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Discussion Starter · #1 ·
I've more luck hooking up using sabiki type assist hooks. Since I was bored at home yesterday, I decided to experiment and transform one of my assist hook into a fly. I figured if saltwater flies can hook up monsters on the surface, why not try it underwater with a jig. I'm not a fly angler and surely not a master in tying flies. This is what I came up with some stuff I got at home. It's not a work of art by any stretch of the imagination. It looks more like a fly only frankenstein would love. :p I think I need to add some sort of eyes. I made another one just to see the action underwater. I filled a bucket with water and started bobbing it up and down underwater. The action of the fur and flashabou looks so natural and enticing. I will surely try it out on my next trip.
 

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Not nearly as fancy, but I leave my tag end long (about to bend of hook). It frays up and I think helps attract also. Good idea with the fly style, but I think it likely will get shredded pretty quick. But so what, if you are doing it yourself and you like doing it. IMO it sure won't hurt.
 

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There was a video where it showed fish hitting a metal jig. most of the fish were attacking the assist hook that had a little red strip on the hook
 

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I started using teasers on my rear single hooks, I like the way they swim after seeing Sami use them. In addition three months ago in NC we used dressed up assist hooks with great results especially in glow flashing
 

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Discussion Starter · #11 ·
On my way home I found a fly tackle shop near my house, so I bought some supplies. When I got home, I made another fly assist hook. I don't mind if it gets trashed after one hook-up, as long as the rate of hookups increases. It's not hard to make one and the materials are not that expensive. I think I'm getting the hang of this fly tying stuff. Here's some pics.
 

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Lookin good!:)

Not being critical at all... But a few points in case some are new to jigging and looking for ideas...

Assist cord should be ~1/3 jig length. (And I go less than that on long jigs.) On the fall, long assist will put the hook a LONG way from the jig. I find I get better hookup rate per bite with shorter cord, and shorter assist tangles less on jig and leader. (Might be another part of reason for better hookups!;))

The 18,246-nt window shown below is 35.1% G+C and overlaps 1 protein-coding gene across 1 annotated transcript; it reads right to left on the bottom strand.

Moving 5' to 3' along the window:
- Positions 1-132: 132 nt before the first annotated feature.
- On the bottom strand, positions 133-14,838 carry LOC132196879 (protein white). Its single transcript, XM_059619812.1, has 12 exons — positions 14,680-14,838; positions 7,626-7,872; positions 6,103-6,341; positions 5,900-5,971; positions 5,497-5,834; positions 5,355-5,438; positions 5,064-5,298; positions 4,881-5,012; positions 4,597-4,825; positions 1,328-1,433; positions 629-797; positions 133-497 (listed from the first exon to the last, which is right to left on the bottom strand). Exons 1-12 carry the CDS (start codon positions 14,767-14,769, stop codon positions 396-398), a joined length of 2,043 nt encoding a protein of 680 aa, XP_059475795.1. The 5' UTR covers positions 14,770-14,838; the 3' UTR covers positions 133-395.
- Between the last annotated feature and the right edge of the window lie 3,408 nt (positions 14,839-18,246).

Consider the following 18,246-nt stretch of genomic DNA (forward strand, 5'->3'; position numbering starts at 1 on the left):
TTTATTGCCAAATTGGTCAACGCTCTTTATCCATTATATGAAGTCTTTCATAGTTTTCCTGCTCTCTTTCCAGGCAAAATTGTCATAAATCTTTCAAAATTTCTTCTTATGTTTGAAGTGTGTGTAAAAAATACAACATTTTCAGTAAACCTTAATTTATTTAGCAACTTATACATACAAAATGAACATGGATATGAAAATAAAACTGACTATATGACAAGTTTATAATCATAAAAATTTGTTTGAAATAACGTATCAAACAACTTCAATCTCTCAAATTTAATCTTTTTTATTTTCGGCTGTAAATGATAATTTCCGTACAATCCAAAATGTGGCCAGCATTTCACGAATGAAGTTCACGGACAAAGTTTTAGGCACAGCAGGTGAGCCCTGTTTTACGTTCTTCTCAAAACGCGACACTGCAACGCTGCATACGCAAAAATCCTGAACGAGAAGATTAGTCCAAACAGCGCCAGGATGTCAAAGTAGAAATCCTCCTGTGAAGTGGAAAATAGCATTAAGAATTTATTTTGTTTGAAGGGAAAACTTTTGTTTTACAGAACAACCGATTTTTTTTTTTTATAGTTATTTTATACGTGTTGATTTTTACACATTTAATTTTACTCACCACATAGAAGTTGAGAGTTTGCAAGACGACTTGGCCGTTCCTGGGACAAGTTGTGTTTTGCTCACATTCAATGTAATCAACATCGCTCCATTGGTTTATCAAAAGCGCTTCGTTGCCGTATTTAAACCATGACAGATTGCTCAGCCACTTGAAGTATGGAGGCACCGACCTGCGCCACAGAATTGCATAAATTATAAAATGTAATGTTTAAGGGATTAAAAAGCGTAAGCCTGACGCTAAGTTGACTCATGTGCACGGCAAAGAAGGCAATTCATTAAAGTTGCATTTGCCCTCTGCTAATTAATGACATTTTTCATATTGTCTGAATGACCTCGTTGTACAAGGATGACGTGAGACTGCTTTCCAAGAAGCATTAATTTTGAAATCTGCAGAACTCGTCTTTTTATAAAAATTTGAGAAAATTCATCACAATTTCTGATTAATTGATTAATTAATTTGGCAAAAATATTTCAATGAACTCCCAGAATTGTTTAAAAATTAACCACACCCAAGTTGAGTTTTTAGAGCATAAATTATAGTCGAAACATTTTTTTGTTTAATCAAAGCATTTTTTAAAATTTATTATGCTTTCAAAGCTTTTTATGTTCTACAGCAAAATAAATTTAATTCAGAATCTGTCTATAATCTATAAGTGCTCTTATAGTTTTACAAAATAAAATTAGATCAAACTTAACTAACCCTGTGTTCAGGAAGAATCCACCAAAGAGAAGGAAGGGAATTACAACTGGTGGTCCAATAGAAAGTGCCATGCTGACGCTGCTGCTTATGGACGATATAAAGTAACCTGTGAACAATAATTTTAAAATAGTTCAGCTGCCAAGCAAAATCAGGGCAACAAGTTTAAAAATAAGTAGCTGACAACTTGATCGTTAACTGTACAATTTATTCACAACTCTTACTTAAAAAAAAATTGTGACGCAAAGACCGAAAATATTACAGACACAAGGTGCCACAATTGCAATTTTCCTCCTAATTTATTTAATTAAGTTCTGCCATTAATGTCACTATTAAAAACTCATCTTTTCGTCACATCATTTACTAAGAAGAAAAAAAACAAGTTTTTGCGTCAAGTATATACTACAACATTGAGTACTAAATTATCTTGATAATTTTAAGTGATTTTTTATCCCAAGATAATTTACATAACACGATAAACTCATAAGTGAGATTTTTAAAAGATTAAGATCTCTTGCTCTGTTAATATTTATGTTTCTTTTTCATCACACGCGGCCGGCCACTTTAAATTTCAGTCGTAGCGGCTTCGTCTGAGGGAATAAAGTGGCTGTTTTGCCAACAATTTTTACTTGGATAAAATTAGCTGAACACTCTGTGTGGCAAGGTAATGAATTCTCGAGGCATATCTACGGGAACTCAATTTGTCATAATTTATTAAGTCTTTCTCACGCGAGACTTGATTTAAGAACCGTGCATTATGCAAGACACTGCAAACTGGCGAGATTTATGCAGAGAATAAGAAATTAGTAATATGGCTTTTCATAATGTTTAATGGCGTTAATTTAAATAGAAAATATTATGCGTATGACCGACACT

Hook gap should always be wider than the body of jig. No tangles, better hookup rate.

Fly bodies look really good. But for those without time or inclination the 2.5" squid bodies are quick and effective alternative. They're cheap, quick to install on existing bare assists, and you can keep several colors on hand. (Glow seems to work really well.)

:)
 

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Discussion Starter · #14 ·
That's an on-going discussion. I've used sabiki style assist hooks with cords that are over half the length of the jig and more and it gets hammered. As far as hooks you either use one that has a significantly wider gap than the jig or small enough that it can't wedge the body of the jig in the gap. There are jigs in the market like the revolver jig that are just too wide to find a hook that has a gap wider that the body of the jig. So in this case you need to go small. Pic below of a bonito that bit on the drop. Notice how the assist cord's length is as long as the jig, and the hook a small gap sabiki style assist hook. In jigging, for me the most important things to follow are to jig where the fish are which means location (hits on the fish finder or well known area for your target species) and depths of where the fish are. You know how at times you're jigging and you get a hit and then slack your jig is gone taken by some toothy creature. I think this is more likely to happen with assist cords that are short. I think what's happening is the fish is going after the hook on the downward motion when the short assist cord is so close to the leader that when the fish hits it not only does it bites the hook but it bites through the leader in the process. The jig is such a big target for a fish to miss that it could attack it at different angles. A hook on the other hand is small and if the fish attacks it when it's so close to the leader, say bye bye to the jig. Anyway, this is just my observation. Some anglers in asia tape the assist cord to the jig to ensure that the fish only goes after the jig and getting hooked in the process. I guess in a way they this minimizes the chances of the leader getting cut.
 

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